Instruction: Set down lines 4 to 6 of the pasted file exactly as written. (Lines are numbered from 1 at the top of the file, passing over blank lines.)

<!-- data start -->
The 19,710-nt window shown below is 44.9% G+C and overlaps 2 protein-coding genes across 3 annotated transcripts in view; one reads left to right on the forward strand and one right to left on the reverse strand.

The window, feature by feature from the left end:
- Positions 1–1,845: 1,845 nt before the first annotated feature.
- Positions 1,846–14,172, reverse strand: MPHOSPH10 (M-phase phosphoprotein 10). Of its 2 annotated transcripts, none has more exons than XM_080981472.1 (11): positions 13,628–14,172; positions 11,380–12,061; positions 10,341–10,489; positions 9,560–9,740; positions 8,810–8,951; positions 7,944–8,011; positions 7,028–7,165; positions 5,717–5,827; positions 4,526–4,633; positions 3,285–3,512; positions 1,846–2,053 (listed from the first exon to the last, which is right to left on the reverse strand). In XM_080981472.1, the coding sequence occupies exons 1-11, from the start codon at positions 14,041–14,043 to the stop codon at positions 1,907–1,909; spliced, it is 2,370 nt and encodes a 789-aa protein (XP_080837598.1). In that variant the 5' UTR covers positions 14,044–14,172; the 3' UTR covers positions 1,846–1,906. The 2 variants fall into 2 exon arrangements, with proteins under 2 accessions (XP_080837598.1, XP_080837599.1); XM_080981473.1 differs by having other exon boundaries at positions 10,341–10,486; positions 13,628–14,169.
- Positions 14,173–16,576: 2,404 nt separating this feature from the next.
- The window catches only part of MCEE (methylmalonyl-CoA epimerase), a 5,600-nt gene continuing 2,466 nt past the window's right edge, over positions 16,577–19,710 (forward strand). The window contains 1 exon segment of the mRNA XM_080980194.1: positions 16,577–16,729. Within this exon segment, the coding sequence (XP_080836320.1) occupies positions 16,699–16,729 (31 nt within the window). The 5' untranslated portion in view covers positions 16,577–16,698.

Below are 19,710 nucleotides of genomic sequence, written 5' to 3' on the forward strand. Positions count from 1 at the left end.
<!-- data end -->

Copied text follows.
- Positions 1,846–14,172, reverse strand: MPHOSPH10 (M-phase phosphoprotein 10). Of its 2 annotated transcripts, none has more exons than XM_080981472.1 (11): positions 13,628–14,172; positions 11,380–12,061; positions 10,341–10,489; positions 9,560–9,740; positions 8,810–8,951; positions 7,944–8,011; positions 7,028–7,165; positions 5,717–5,827; positions 4,526–4,633; positions 3,285–3,512; positions 1,846–2,053 (listed from the first exon to the last, which is right to left on the reverse strand). In XM_080981472.1, the coding sequence occupies exons 1-11, from the start codon at positions 14,041–14,043 to the stop codon at positions 1,907–1,909; spliced, it is 2,370 nt and encodes a 789-aa protein (XP_080837598.1). In that variant the 5' UTR covers positions 14,044–14,172; the 3' UTR covers positions 1,846–1,906. The 2 variants fall into 2 exon arrangements, with proteins under 2 accessions (XP_080837598.1, XP_080837599.1); XM_080981473.1 differs by having other exon boundaries at positions 10,341–10,486; positions 13,628–14,169.
- Positions 14,173–16,576: 2,404 nt separating this feature from the next.
- The window catches only part of MCEE (methylmalonyl-CoA epimerase), a 5,600-nt gene continuing 2,466 nt past the window's right edge, over positions 16,577–19,710 (forward strand). The window contains 1 exon segment of the mRNA XM_080980194.1: positions 16,577–16,729. Within this exon segment, the coding sequence (XP_080836320.1) occupies positions 16,699–16,729 (31 nt within the window). The 5' untranslated portion in view covers positions 16,577–16,698.